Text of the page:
Is that too high a price? I don’t know. What do you think?
What you are saying is more larger Industrial and efficient farms. would that not mean less people employed.. Large Corporate Farms will care little for ‘local manpower and welfare’…
I came here via
“Everyone should pay their fair share”
Nobody likes paying taxes. We hate income taxes such as the USC. We loathe consumption taxes like Vat. We truly hate even the idea of a wealth tax….
but am reading about farming.
Isn’t the Netherlands model more like a big factory? Artificial lights and heaters. They might produce tons in smaller spaces but I’m sure this could be replicated anywhere not just Ireland.
Isn’t the Irish ‘clean green natural’ image what we’re selling abroad?
Yep, larger more efficient farms, no little farms, no part time farmers who have a job and use their small inherited (very tax efficiently) plots inefficiently as a part time venture.
But that would lead to all sorts of lost votes, so even though it is the correct and efficient thing to do it will never come to pass as people anachronistically cling to the trappings of a foregone century.
David, interesting article, However the last paragraph concerning the inefficiency of smallholdings is dangerously inaccurate and misunderstanding this leads to another theme you are currently writing about which is wealth concentration. Please read and understand the following discovery cited from an article by George Monbiot “It was first made in 1962 by the Nobel economist Amartya Sen(2), and has since been confirmed by dozens of further studies. There is an inverse relationship between the size of farms and the amount of crops they produce per hectare. The smaller they are, the greater the yield.” This is fully detailed in this… Read more »
David comparing Irish agriculture to Dutch agriculture is like comparing apples to bowling bowls. In Holland they use 10 times more pesticides/ hectare than we do. That’s just pesticides, not fertiliser or sewage sludge. There is room for improvement here. The land commission basically made a proper b*llsup when large estates were divided up in the early 20thC. We are still suffering the consequences of this today, the biggest problem being fragmentation. Farms here are inefficient because farmland is scattered in 3,4 or more parcels. Compare that to polders in Holland, each farmer got a square single block of land… Read more »
The Multiplier. At present 300,000 variable rate mortgage customers have to divert 4,000 euro each from the domestic economy. This failed bankers charge is placed on top of the real variable rate by Irish 2015 bankers( same 2007 bankers)in order to make Irish Banks stronger. Forced firesales(forcing up front losses) instead of restructures have a multiplier effect for the domestic economy also. Poor political and central bank leadership has little regard for the human & economic cost. A 30bn (0 %)for 25 years from ESM fund would have provided industry best practice restructures for domestic grossly overvalued debt so that… Read more »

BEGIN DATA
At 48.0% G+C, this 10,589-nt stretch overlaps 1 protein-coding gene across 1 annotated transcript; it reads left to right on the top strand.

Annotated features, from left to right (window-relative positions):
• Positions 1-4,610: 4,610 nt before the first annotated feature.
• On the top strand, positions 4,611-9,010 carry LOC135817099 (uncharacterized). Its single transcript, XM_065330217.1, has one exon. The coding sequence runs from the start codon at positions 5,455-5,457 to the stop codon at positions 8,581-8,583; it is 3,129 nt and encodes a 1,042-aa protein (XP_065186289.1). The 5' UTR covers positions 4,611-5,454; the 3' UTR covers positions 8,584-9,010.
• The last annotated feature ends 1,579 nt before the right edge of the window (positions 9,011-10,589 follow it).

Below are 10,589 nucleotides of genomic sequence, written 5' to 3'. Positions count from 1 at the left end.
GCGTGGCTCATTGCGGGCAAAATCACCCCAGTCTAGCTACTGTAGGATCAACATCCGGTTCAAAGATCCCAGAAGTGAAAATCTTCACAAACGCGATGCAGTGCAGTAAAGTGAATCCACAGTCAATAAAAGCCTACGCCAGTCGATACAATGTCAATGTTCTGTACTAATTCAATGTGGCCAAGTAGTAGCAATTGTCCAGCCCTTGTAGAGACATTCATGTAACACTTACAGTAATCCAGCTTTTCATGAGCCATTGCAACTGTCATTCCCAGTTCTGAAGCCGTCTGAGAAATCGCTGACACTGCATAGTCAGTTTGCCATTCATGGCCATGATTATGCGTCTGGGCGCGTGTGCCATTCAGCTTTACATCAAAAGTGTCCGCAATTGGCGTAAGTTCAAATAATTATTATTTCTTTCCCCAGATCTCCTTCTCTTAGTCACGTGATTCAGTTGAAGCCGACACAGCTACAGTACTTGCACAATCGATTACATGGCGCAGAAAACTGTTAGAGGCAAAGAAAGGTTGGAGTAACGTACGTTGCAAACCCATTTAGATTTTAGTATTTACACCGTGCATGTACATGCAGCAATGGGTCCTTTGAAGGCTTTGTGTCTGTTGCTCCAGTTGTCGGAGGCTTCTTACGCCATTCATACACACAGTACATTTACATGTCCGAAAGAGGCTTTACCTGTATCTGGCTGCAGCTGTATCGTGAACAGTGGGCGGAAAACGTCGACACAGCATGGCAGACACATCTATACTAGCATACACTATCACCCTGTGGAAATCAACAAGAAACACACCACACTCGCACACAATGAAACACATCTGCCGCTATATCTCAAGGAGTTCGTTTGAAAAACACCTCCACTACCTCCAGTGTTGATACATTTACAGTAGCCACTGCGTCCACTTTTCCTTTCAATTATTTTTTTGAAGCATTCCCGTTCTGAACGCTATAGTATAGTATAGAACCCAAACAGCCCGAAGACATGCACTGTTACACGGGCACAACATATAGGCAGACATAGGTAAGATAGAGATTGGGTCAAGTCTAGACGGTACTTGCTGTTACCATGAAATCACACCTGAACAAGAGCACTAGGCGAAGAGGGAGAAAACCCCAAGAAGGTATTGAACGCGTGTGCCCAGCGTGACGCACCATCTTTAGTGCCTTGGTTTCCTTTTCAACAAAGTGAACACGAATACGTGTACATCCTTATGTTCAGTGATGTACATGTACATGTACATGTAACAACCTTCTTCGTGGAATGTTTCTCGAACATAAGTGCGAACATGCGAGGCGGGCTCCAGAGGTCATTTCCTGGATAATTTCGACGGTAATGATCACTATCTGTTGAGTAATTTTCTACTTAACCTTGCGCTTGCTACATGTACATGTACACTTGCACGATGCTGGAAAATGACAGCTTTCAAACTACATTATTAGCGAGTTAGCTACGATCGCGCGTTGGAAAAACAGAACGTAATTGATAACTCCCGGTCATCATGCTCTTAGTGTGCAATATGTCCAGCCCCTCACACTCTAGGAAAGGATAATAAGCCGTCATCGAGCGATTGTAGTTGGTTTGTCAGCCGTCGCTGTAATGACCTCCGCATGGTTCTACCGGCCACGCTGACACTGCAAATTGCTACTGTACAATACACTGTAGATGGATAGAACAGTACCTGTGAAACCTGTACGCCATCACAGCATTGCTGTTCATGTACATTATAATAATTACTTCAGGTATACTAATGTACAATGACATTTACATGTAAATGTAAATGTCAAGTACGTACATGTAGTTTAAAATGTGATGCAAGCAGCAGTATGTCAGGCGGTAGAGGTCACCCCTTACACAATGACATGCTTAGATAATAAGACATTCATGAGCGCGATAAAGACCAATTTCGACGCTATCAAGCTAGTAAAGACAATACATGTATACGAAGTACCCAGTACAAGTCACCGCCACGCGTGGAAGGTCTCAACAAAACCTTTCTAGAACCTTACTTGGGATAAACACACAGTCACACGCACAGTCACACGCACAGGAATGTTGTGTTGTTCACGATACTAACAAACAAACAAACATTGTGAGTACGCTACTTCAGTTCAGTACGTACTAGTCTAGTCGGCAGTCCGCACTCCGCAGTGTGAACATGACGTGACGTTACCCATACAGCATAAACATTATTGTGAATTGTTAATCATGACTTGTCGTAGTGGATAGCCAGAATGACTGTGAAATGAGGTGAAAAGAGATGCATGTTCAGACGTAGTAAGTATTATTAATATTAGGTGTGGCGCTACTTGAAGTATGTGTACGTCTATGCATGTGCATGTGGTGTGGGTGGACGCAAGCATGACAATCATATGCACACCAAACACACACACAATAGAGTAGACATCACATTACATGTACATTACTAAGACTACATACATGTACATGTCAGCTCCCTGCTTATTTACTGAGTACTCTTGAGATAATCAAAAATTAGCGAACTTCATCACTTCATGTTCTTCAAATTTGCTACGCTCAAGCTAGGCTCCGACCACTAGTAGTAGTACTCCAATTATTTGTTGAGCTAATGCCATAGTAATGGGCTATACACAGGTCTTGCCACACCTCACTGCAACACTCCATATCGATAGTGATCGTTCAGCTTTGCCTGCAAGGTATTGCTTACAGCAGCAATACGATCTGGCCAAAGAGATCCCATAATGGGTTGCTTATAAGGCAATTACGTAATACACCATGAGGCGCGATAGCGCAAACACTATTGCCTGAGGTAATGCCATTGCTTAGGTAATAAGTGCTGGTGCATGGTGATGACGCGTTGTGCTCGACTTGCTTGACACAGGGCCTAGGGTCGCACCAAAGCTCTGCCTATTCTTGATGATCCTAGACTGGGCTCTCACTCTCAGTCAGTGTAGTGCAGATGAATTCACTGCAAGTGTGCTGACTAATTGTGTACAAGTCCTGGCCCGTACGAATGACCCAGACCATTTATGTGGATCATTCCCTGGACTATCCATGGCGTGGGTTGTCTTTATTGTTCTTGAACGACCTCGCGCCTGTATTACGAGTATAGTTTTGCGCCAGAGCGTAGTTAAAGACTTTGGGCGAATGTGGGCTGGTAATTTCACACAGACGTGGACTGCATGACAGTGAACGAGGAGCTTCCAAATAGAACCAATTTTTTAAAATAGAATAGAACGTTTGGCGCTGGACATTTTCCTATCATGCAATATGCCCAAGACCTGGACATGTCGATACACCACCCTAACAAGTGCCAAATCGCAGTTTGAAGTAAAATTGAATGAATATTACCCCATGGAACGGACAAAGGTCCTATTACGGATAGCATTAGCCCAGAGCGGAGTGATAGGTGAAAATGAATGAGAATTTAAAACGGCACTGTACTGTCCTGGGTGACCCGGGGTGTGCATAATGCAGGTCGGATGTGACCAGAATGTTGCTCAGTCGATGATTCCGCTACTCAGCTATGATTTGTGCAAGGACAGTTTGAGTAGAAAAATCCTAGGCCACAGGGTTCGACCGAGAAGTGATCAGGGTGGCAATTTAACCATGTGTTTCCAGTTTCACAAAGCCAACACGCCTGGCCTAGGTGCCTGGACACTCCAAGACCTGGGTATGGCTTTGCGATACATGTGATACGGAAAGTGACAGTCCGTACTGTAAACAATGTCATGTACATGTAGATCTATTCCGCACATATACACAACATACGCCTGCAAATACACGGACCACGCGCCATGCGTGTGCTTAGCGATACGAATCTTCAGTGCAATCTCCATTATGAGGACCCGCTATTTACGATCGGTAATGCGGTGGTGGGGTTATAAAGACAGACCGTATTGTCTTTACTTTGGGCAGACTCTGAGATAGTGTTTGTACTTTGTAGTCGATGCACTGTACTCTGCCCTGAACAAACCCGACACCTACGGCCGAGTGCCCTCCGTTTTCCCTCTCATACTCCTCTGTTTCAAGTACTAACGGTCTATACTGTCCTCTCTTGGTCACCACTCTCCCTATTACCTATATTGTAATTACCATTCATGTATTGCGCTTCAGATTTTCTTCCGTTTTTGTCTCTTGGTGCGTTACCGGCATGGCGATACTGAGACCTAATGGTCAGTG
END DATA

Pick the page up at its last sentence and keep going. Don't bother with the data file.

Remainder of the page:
A really ignorant article. How will farmers farm when the land has been bought by hedge funds pricing farmers out of the market as the only way to preserve wealth in the monetary madness consuming the planet? Have you not read what Tony Brogan has been telling you all along re small holdings? I have wanted to farm for a long time now but cant because I wasn’t left a farm.. Con acre (rented land) is too expensive to generate an ROI on
Hi David, Whilst I agree with some of the points in your article (e.g. agriculture has significant export potential for the Irish economy and has a major contribution to make to our society generally), there are other points where I would have a different view. One of the major advantages that Irish agricultural products have on the world market is the “clean and green” image which is based on family farms selling top-quality products using practices that are relatively better than the standard from an environmental perspective (e.g. grass-based dairying as opposed to intensive dairying). If this is given up… Read more »
David A very interesting article. A few comments the Dutch had a fully developed agriculture industry before the advent of milk quota’s. The advent of these set Irish Agriculture back 20 years as we were working off a small base. We have no indigenous markets unlike the Dutch who not only have a large population base 17 million as opposed to 4 million in Ireland but they also have access all around them to markets in France, Germany, Belgium etc. Every thing we export has to go through one if not two ferry journeys. You then have the land base… Read more »
Crotty needs another outing. As a young, self-taught farmer he employed more than a dozen people on his farm and engaged in labour-intensive, high-output farming using all the latest techniques. His next door neighbour did nothing but graze cattle and did nothing but let them run wild. Every so often he’d call in a buyer and let him go down into his fields and see what he could lassoo. In contrast Crotty was exhausted after his day’s labour. He also realized that he wasn’t getting a penny more in profits out of the farm. The reason was the cost of… Read more »